Sunday, January 9, 2011

Book news: Shapiro, Twain, Gilvary

James Shapiro's Contested Will: Who Wrote Shakespeare?, a Stratfordian view of the Shakespeare authorship question has been included in several best-books-of-2010 lists, and the just released (Jan. 6, 2011) UK paperback edition is #11 on the history and criticism bestseller list and is #801 overall on the Amazon UK bestselling books list. The US paperback edition is scheduled for release by Simon & Schuster on April 19, 2011. Although Shapiro argues for reliance on the traditional Stratfordian attibution of Shakespeare's works, the success of Contested Will is good news for those who wish to see the Shakespeare authorship question brought into wider discussion.

The University of California Press new edition of the Autobiography of Mark Twain, Vol. 1 published Nov. 15, 2010 is #21 on the Amazon bestseller ranking of books. Although Twain was a notorious Shakespeare authorship skeptic, his hilarious commentary, Is Shakespeare Dead? From My Autobiography by Mark Twain is not included in this new volume. Query regarding the publisher's future intent with respect to "Is Shakespeare Dead?" has gone unanswered. For those who wish to investigate Twain's works and correspondence, the Mark Twain Project Online -- hosted by the University of California Berkeley's Library Systems Office -- is a trove of information.

Is Shakespeare Dead? From My Autobiography by Mark Twain is available in several published editions such as the 2010 Kessinger Publishing Legacy Reprint edition, and several online versions including a version from The Literature Network. A 95-cent Kindle edition of the 2010 General Books Club edition is available to download from Here is a quote from Chapter 13 of Twain's anti-Stratfordian screed:
Shakespeare had no prominence while he lived, and none until he had been dead two or three generations. The Plays enjoyed high fame from the beginning; and if he wrote them it seems a pity the world did not find it out. He ought to have explained that he was the author, and not merely a nom de plume for another man to hide behind. If he had been less intemperately solicitous about his bones, and more solicitous about his Works, it would have been better for his good name, and a kindness to us.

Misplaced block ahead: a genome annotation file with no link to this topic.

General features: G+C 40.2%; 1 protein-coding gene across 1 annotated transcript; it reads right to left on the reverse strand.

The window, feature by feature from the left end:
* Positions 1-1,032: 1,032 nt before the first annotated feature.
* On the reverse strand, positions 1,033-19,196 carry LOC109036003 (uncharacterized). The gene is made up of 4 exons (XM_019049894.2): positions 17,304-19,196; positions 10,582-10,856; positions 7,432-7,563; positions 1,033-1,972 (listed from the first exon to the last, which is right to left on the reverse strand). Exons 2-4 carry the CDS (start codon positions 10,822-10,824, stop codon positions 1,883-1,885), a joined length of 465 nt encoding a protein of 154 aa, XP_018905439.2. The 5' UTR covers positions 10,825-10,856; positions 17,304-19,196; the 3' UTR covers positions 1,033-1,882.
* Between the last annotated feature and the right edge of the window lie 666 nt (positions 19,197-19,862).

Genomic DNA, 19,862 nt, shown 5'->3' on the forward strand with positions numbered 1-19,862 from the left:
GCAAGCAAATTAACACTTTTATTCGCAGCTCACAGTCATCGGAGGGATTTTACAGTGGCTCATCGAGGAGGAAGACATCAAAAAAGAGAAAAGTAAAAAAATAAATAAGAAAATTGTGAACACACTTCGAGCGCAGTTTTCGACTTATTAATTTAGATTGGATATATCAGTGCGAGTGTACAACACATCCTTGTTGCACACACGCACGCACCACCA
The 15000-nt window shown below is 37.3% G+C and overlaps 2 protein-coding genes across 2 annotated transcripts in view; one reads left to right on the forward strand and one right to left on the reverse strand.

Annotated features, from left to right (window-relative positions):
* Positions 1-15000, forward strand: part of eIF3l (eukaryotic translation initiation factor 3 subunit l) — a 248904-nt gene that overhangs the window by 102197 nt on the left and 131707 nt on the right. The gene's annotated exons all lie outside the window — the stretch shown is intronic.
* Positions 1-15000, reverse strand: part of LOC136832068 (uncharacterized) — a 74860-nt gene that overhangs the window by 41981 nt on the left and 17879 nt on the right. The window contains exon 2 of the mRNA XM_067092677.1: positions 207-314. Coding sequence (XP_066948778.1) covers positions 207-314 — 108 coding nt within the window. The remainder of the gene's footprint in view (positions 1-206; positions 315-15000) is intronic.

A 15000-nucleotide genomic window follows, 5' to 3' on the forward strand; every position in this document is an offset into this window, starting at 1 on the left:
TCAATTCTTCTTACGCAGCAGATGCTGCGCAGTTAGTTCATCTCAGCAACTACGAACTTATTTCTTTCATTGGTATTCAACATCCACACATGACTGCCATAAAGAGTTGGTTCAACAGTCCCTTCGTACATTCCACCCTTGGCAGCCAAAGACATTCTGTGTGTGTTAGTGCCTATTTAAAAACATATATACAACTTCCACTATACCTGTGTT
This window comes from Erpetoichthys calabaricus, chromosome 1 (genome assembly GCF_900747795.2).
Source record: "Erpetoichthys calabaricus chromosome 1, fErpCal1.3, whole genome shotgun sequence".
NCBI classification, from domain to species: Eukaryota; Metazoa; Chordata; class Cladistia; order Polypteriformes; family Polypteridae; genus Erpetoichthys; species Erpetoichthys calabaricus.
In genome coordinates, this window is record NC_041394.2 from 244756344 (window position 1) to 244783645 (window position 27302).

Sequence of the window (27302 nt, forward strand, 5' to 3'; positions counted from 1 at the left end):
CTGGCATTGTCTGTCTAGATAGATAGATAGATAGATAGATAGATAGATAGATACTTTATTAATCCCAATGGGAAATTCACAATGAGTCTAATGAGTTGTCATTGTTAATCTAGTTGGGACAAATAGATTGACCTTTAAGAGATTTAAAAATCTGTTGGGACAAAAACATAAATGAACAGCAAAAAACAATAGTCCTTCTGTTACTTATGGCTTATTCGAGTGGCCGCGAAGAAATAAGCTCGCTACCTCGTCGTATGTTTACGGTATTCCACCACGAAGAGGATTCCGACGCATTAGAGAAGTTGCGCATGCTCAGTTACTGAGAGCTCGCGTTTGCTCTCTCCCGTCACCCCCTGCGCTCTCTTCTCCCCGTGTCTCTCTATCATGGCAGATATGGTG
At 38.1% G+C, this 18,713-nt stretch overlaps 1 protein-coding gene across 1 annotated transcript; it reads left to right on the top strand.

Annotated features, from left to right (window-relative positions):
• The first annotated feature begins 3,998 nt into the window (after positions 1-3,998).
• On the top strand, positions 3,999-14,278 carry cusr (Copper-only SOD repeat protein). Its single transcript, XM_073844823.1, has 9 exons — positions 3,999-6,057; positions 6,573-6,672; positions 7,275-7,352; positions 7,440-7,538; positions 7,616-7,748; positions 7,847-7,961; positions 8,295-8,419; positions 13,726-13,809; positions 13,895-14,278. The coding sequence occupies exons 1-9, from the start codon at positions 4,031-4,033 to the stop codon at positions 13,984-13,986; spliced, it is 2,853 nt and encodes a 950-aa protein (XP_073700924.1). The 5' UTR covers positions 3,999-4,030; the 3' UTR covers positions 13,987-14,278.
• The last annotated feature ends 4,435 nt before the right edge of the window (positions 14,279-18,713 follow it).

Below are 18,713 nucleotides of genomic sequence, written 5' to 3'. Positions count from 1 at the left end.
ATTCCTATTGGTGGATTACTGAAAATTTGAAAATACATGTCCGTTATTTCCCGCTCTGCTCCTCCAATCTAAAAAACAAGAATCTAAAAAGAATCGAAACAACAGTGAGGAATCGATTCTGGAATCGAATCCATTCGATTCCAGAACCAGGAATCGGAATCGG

DeVere Society Website Editor Jeremy Crick recently sent news of the society's publication of their long-awaited research on the dating of Shakespeare's plays, Dating Shakespeare's Plays: A Critical Review of the Evidence edited by Kevin Gilvary (Parapress, Nov. 2010). The society says of Dating Shakespeare's Plays:
This critical review of the evidence challenges the orthodox scholarly consensus about the order in which Shakespeare composed his plays and when they were written. It reveals surprising discrepancies in date comparisions. King John has been placed by scholars in every year of the decade up to 1598 and there are suggestions that Hamlet’s date of 1602 could be put back to 1589
In this authoritative book, evidence is reviewed methodically to produce a range of dates, supported by in-depth analysis of aids to dating such as language, historical allusion the testimony of title pages, as well as works by other authors including Palladis Tamia and the Stationers’ Register.
In considering Oxfordian dates, the intention is not to prove the Earl of Oxford was the author but to demonstrate the possibility of a range of earlier dates for each of the 36 plays in the First Folio, and four other plays which have been attributed to Shakespeare.
Kevin Gilvary has a BA and MA from the University of Southampton and is currently a research student at Brunel University. He has taught in Canada, South America, and Hampshire.

The publication may be ordered online from Parapress at:

UPDATE April 6, 2011: Read William Niederkorn's review of Dating Shakespeare's Plays, "The Shakespeare Chronology Recalibrated" published in the April 2011 edition of The Brooklyn Rail.

Is Shakespeare Dead/Online Literature,